The Kentucky Horse Park has submitted a letter expressing formal interest in the 2022 World Equestrian Games.
The Féderation Equestre Internationale informed the state and the U.S. Equestrian Federation that they will be notified in December if they have made the shortlist of official candidates for the international horse sport championships.
“We are hoping we would at least make this first cut,” said Horse park commission chairwoman Tandy Patrick on Wednesday. She said they are waiting until then to begin making formal plans for the bid process.
Addressing the question of naming rights for the Rolex Stadium at the park “will be one of the first agenda items if we’re accepted,” she said.
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In 2010, Rolex agreed to pay $1.2 million over 10 years for naming rights for the $25 million stadium. That sponsorship expires at the end of 2019, Patrick said.
“We’re obviously very grateful to Rolex,” Patrick said. The stadium was built to accommodate show jumping and dressage, two of the disciplines that held world championships at the 2010 World Equestrian Games at the Kentucky Horse Park.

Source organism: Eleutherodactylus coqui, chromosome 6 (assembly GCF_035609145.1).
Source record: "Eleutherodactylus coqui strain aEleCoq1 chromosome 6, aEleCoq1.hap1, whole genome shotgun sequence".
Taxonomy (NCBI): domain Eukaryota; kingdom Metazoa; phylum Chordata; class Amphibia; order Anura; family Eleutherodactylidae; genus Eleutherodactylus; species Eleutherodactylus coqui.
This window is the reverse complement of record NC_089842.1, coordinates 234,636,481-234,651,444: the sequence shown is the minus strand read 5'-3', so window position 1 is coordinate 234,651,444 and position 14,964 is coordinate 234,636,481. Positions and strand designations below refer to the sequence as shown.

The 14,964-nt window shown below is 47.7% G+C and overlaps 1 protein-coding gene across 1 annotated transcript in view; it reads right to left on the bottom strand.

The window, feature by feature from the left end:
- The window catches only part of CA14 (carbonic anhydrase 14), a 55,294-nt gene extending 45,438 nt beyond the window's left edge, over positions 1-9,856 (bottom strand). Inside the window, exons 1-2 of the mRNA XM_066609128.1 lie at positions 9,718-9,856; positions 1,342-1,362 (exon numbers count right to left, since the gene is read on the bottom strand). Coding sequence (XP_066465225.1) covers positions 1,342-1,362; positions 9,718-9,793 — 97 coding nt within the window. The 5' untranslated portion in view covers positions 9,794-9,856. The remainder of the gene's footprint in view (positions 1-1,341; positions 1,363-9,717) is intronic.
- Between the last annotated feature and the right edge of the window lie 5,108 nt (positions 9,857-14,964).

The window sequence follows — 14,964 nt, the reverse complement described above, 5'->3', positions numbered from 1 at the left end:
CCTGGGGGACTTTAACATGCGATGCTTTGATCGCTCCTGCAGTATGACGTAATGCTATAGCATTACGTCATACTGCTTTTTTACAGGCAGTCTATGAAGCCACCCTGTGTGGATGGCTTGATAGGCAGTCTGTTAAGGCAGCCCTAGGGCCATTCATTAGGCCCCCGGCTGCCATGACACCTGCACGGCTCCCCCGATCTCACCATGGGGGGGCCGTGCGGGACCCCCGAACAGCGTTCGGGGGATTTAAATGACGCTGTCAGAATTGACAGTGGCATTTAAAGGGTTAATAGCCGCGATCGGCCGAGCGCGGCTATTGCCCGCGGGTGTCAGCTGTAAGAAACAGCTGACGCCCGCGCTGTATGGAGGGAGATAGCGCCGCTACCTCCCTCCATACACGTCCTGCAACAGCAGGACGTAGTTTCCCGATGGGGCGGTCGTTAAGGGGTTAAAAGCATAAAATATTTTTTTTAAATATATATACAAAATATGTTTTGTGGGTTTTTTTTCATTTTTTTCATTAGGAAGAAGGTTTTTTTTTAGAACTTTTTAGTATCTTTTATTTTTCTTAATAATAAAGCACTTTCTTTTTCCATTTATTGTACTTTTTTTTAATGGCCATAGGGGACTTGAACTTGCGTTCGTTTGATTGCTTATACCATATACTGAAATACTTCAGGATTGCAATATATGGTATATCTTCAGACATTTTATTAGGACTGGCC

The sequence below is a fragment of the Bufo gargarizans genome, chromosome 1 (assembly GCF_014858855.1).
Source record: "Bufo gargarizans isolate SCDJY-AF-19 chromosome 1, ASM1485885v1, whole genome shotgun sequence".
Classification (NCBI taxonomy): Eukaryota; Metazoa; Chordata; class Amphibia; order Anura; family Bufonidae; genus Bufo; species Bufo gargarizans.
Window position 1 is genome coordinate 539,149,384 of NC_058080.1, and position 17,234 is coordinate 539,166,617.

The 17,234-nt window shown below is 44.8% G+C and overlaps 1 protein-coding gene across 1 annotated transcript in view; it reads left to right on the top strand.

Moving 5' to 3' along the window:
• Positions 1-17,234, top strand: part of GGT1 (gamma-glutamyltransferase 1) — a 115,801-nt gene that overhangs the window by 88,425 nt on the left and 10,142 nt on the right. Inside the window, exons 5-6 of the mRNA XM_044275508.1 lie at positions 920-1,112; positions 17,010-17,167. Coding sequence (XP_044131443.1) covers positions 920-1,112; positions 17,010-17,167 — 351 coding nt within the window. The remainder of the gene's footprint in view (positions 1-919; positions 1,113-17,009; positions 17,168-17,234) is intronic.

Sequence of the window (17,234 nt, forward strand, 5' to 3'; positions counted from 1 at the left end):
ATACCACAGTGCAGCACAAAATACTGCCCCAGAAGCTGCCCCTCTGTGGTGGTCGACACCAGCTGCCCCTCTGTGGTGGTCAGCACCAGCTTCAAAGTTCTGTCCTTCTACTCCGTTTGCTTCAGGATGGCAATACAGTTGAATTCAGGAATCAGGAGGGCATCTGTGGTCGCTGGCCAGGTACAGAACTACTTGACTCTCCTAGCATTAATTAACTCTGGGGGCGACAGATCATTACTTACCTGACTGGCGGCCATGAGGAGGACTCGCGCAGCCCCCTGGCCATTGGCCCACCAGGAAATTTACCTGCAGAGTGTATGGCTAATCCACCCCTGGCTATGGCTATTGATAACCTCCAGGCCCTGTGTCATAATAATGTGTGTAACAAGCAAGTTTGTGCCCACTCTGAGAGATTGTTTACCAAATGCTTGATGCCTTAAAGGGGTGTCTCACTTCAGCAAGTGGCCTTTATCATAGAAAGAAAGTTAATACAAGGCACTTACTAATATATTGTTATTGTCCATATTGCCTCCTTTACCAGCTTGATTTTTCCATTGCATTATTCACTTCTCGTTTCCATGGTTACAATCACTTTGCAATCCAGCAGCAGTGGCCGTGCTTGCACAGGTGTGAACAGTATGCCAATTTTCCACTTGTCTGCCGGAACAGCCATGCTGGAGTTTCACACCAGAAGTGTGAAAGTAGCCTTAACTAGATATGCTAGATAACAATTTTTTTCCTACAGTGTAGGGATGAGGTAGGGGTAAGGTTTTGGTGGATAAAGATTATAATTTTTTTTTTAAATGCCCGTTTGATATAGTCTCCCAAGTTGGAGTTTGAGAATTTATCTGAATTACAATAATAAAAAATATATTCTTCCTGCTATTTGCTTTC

Without the help of Rolex “it would have been challenging,” Patrick said. “We would have had to put up a lot more temporary seating.”
But the sponsorship apparently doomed Kentucky’s bid to repeat at WEG host for 2018; the state lost out to Canada, which subsequently had to withdraw, after the FEI signed a long-term “top sponsor” deal with rival Swiss watchmaker Longines in 2013.
The Longines deal is reportedly worth at least $130 million over 10 years, which apparently would run at least through the 2022 games.
If the Rolex stadium sponsorship is not renewed, the Kentucky Horse Park will need to find a new sponsor to make up the lost revenue, Patrick said. They also hoped that another way could be found for Rolex to continue its support at the park, she added.
Rolex also has been a decades-long sponsor of the Rolex Kentucky Three-Day Event, the horse park’s marquee event that draws an Olympic-level field to compete annually in Kentucky. Known as “the Rolex Kentucky” in the horse world, the event is produced by Equestrian Events Inc., a separate non-profit headquartered at the park.